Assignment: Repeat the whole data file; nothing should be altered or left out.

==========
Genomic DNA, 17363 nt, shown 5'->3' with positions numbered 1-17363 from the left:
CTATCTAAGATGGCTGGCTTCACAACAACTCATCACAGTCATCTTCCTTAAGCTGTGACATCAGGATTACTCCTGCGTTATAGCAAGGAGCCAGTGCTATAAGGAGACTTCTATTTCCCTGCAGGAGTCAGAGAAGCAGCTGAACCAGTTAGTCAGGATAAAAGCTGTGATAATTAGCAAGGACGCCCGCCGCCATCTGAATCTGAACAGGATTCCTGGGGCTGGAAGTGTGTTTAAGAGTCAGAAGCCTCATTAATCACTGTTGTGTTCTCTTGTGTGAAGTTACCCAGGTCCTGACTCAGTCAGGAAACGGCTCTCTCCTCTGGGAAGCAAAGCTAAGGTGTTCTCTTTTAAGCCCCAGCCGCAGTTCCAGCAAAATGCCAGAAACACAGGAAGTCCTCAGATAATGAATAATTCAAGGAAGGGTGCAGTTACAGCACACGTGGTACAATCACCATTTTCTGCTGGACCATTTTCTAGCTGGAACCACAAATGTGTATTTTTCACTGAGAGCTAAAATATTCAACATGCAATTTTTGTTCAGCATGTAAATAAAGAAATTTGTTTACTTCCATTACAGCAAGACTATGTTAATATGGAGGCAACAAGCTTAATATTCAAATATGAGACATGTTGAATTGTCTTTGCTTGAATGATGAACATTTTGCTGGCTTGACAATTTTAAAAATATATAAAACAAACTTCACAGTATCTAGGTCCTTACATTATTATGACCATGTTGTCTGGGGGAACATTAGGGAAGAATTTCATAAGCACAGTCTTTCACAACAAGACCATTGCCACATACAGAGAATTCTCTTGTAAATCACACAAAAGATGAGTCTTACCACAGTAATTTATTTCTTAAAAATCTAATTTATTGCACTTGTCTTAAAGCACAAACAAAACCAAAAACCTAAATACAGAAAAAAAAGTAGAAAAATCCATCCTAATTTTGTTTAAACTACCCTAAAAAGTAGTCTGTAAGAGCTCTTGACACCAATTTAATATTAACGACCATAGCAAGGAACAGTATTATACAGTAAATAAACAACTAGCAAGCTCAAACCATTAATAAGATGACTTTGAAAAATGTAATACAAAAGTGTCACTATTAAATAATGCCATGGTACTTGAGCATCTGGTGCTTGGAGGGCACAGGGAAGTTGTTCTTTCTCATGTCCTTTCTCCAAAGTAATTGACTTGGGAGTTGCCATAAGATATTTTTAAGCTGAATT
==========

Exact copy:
Genomic DNA, 17363 nt, shown 5'->3' with positions numbered 1-17363 from the left:
CTATCTAAGATGGCTGGCTTCACAACAACTCATCACAGTCATCTTCCTTAAGCTGTGACATCAGGATTACTCCTGCGTTATAGCAAGGAGCCAGTGCTATAAGGAGACTTCTATTTCCCTGCAGGAGTCAGAGAAGCAGCTGAACCAGTTAGTCAGGATAAAAGCTGTGATAATTAGCAAGGACGCCCGCCGCCATCTGAATCTGAACAGGATTCCTGGGGCTGGAAGTGTGTTTAAGAGTCAGAAGCCTCATTAATCACTGTTGTGTTCTCTTGTGTGAAGTTACCCAGGTCCTGACTCAGTCAGGAAACGGCTCTCTCCTCTGGGAAGCAAAGCTAAGGTGTTCTCTTTTAAGCCCCAGCCGCAGTTCCAGCAAAATGCCAGAAACACAGGAAGTCCTCAGATAATGAATAATTCAAGGAAGGGTGCAGTTACAGCACACGTGGTACAATCACCATTTTCTGCTGGACCATTTTCTAGCTGGAACCACAAATGTGTATTTTTCACTGAGAGCTAAAATATTCAACATGCAATTTTTGTTCAGCATGTAAATAAAGAAATTTGTTTACTTCCATTACAGCAAGACTATGTTAATATGGAGGCAACAAGCTTAATATTCAAATATGAGACATGTTGAATTGTCTTTGCTTGAATGATGAACATTTTGCTGGCTTGACAATTTTAAAAATATATAAAACAAACTTCACAGTATCTAGGTCCTTACATTATTATGACCATGTTGTCTGGGGGAACATTAGGGAAGAATTTCATAAGCACAGTCTTTCACAACAAGACCATTGCCACATACAGAGAATTCTCTTGTAAATCACACAAAAGATGAGTCTTACCACAGTAATTTATTTCTTAAAAATCTAATTTATTGCACTTGTCTTAAAGCACAAACAAAACCAAAAACCTAAATACAGAAAAAAAAGTAGAAAAATCCATCCTAATTTTGTTTAAACTACCCTAAAAAGTAGTCTGTAAGAGCTCTTGACACCAATTTAATATTAACGACCATAGCAAGGAACAGTATTATACAGTAAATAAACAACTAGCAAGCTCAAACCATTAATAAGATGACTTTGAAAAATGTAATACAAAAGTGTCACTATTAAATAATGCCATGGTACTTGAGCATCTGGTGCTTGGAGGGCACAGGGAAGTTGTTCTTTCTCATGTCCTTTCTCCAAAGTAATTGACTTGGGAGTTGCCATAAGATATTTTTAAGCTGAATT